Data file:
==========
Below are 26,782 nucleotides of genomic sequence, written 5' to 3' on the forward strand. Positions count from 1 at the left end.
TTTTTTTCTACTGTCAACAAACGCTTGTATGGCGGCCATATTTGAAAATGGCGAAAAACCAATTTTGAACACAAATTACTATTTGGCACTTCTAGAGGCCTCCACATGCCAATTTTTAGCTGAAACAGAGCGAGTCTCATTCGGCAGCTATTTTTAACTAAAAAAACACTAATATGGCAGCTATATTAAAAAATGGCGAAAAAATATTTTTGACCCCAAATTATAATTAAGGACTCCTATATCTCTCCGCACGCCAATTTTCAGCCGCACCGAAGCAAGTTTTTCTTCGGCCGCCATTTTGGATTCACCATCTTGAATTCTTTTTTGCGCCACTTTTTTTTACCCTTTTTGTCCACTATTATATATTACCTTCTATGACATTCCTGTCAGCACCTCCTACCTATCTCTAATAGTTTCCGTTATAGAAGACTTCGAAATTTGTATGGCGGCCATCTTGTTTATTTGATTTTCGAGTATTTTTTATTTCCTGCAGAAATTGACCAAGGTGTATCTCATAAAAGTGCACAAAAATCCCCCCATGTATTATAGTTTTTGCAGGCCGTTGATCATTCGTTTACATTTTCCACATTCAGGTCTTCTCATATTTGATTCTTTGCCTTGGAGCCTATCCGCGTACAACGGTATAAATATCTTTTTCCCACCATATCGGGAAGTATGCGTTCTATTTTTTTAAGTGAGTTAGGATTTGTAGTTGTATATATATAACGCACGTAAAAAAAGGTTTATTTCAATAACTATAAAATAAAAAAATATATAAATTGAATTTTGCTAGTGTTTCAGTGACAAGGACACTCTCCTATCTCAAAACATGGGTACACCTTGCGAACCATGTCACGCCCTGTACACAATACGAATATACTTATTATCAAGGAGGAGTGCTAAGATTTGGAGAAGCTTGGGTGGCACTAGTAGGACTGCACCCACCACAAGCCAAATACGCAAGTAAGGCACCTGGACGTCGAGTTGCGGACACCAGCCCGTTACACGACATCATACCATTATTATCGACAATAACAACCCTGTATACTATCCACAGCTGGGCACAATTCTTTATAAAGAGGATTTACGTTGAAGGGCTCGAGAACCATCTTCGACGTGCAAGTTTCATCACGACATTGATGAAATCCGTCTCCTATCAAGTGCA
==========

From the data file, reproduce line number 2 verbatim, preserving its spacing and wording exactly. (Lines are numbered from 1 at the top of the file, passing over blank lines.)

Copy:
TTTTTTTCTACTGTCAACAAACGCTTGTATGGCGGCCATATTTGAAAATGGCGAAAAACCAATTTTGAACACAAATTACTATTTGGCACTTCTAGAGGCCTCCACATGCCAATTTTTAGCTGAAACAGAGCGAGTCTCATTCGGCAGCTATTTTTAACTAAAAAAACACTAATATGGCAGCTATATTAAAAAATGGCGAAAAAATATTTTTGACCCCAAATTATAATTAAGGACTCCTATATCTCTCCGCACGCCAATTTTCAGCCGCACCGAAGCAAGTTTTTCTTCGGCCGCCATTTTGGATTCACCATCTTGAATTCTTTTTTGCGCCACTTTTTTTTACCCTTTTTGTCCACTATTATATATTACCTTCTATGACATTCCTGTCAGCACCTCCTACCTATCTCTAATAGTTTCCGTTATAGAAGACTTCGAAATTTGTATGGCGGCCATCTTGTTTATTTGATTTTCGAGTATTTTTTATTTCCTGCAGAAATTGACCAAGGTGTATCTCATAAAAGTGCACAAAAATCCCCCCATGTATTATAGTTTTTGCAGGCCGTTGATCATTCGTTTACATTTTCCACATTCAGGTCTTCTCATATTTGATTCTTTGCCTTGGAGCCTATCCGCGTACAACGGTATAAATATCTTTTTCCCACCATATCGGGAAGTATGCGTTCTATTTTTTTAAGTGAGTTAGGATTTGTAGTTGTATATATATAACGCACGTAAAAAAAGGTTTATTTCAATAACTATAAAATAAAAAAATATATAAATTGAATTTTGCTAGTGTTTCAGTGACAAGGACACTCTCCTATCTCAAAACATGGGTACACCTTGCGAACCATGTCACGCCCTGTACACAATACGAATATACTTATTATCAAGGAGGAGTGCTAAGATTTGGAGAAGCTTGGGTGGCACTAGTAGGACTGCACCCACCACAAGCCAAATACGCAAGTAAGGCACCTGGACGTCGAGTTGCGGACACCAGCCCGTTACACGACATCATACCATTATTATCGACAATAACAACCCTGTATACTATCCACAGCTGGGCACAATTCTTTATAAAGAGGATTTACGTTGAAGGGCTCGAGAACCATCTTCGACGTGCAAGTTTCATCACGACATTGATGAAATCCGTCTCCTATCAAGTGCA